(sung to the tune of "That's Amore")
When the males hit your side --- And there's nowhere to hide --- That's Amore (That's Amore)
When your belly is fat --- When they're through --- it is flat --- That's Amore.
I will swim --- far from him --- find a nest --- get some rest --- tired of mating (It's deflating)
Spawning done --- Now it's fun --- Time to eat --- What a treat! (It's elating!)
The call comes in.
One of our customers is on the phone. His fish are acting strangely. Two of them are beating up on a third (poor fish) and he’s had one jump out of the pond. Fortunately it was found in time and survived the ordeal. There’s a strange foam on the water...
What is wrong? What CAN he do!!!?
This is a common and so very natural occurrence. His fish are not ill they are in love.
Goldfish and Koi have very "active" sex lives. To put it in laymens terms, the male chases the female in a rather brutal show, literally to beat the eggs out of her. Then he fertilizes the eggs. Many times you will notice several males "courting" one female. This can be stressful to the female and can be a cause of injury. Many females, frantic to get away from their suiters, jump during this time and injure themselves against rocks or simply jump out of the water and onto the ground.
Mating activity usually happens whenever the water heats up rapidly and is more apt to happen in the morning and evening hours. If you wake up to find your pond full of white foam chances are your fish have been "up to no good". The white foam is a by-product of their escapades.
In large lakes fish go into the shallows to mate. The "shallows" in a pond could be your favorite bog plant if the surface of the pot that houses the plant is near the surface of the water. To help them out during this time you can give your finny pets a "shallows" of their own by filling a lily pot up with large round egg rock and placing it on a shelf. It may be construed as spying but it is entertaining to watch em go!
It becomes dinner (or breakfast) time when the mating ritual ends. Goldfish and Koi are not cannibalistic by nature, however, until a fish recognizes small fry as another fish, the fry is a pretty tasty meal, especially if it is an egg and not yet hatched. All the fish in the pond are treated to "caviar" just after the eggs are laid and they will soon all gather in the "shallows" to grab a tasty morsel. Eggs look like tiny pearls scattered all over the black pond liner and clinging to the plants. The fish generally are full after spawning occurs and they feast on the eggs so don't expect them to eat fish food for a couple of days.
If you remove the homemade "shallows" and place it in a bucket of de-chlorinated water before the adults have had a chance to pick it clean you may be in for a treat of your own when the eggs hatch in about 7 - 14 days. If the mating grounds go undisturbed and you let nature take its course the fish will eat most of the eggs. Mother Nature controls fish populations this way and somehow, with a little luck, a few babies may survive. You can help the babies survive in their home pond by providing hiding places in the roots of floating plants and throwing in the powdery stuff that falls down to the bottom of the fish food bag for them to easily eat.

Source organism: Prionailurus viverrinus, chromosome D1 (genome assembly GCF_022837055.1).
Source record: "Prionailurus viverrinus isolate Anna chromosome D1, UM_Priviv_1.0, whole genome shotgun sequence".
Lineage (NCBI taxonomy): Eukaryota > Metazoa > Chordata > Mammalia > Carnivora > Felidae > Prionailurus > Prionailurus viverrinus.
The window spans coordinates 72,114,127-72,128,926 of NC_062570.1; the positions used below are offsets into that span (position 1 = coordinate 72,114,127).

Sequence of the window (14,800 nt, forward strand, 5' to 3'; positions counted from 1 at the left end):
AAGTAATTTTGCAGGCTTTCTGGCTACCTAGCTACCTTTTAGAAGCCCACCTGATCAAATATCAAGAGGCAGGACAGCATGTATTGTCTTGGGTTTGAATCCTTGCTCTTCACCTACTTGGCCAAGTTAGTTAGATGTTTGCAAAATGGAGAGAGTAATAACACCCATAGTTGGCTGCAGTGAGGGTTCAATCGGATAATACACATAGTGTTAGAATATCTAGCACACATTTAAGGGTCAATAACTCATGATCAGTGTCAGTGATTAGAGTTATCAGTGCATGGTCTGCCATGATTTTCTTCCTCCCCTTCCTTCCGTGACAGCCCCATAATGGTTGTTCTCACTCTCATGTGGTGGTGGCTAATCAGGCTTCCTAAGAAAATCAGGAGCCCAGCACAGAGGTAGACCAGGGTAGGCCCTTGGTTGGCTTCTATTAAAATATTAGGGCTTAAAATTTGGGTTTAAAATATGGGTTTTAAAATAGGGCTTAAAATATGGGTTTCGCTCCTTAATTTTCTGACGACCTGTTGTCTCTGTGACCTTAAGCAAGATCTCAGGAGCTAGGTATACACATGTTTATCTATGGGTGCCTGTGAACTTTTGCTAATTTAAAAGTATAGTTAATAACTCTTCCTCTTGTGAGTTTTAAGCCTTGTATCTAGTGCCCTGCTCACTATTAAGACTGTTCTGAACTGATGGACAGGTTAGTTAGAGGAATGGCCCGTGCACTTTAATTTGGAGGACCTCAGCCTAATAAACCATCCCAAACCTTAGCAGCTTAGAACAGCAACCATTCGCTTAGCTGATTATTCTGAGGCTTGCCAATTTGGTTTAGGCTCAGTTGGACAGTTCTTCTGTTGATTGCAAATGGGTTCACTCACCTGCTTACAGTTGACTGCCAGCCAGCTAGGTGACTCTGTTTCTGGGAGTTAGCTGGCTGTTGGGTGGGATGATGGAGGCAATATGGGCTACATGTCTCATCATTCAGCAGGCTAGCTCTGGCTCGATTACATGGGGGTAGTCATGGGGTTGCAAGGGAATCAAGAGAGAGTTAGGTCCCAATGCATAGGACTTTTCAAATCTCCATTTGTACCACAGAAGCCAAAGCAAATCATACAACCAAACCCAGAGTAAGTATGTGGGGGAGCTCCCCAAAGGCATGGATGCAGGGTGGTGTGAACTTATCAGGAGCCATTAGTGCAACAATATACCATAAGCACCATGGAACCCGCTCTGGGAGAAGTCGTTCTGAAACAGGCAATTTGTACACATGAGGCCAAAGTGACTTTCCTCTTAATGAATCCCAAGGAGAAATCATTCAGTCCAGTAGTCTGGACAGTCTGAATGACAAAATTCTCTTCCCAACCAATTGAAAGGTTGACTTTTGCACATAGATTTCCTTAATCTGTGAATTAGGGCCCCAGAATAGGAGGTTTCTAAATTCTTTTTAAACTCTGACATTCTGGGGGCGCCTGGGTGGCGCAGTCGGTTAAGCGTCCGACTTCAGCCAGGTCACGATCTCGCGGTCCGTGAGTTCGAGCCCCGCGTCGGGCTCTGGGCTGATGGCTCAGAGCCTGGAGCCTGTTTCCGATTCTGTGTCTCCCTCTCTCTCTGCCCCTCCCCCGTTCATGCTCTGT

Goldfish mate and produce young earlier than koi. A koi must be about 3 years old before he or she can produce offspring. Goldfish are the "hussies" of the pond and are always "going at it" no matter how old they are or what time of year it is. Koi, on the other hand, are more selective about the times and generally spawn only once or twice a year and it is during times of water temperature change. It's not unusual for a group of koi to spawn during a koi show after being transported from their home pond and put into show tanks.
Do Goldfish and Koi Interbreed? The answer is yes but the offspring arent what you would call show quality. In fact, they are not the prettiest of fish and thank goodness they are sterile.
Unless you are interested in becoming a breeder of fish we recommend letting nature take her course. Youll find that a few babies will survive although odds are against it. These generally will be the stronger of the brood. One of Murphy's Laws states that the baby koi and goldfish who survive are not going to be the prettiest of the bunch but it's rather nice to watch a baby born in the pond as it grows to maturity.
Got Foam? Get rid of it quickly...[../../Store/WaterTreatment/DocsPrescription/Defoamers.htm]
From The Pond Design Edition of What's
Up, Doc?, August, 1999
© Copyright 1999, The Pond Doc's Water Garden Center. All rights Reserved. Reproduction of this article prohibited without prior consent of The Pond Doc.
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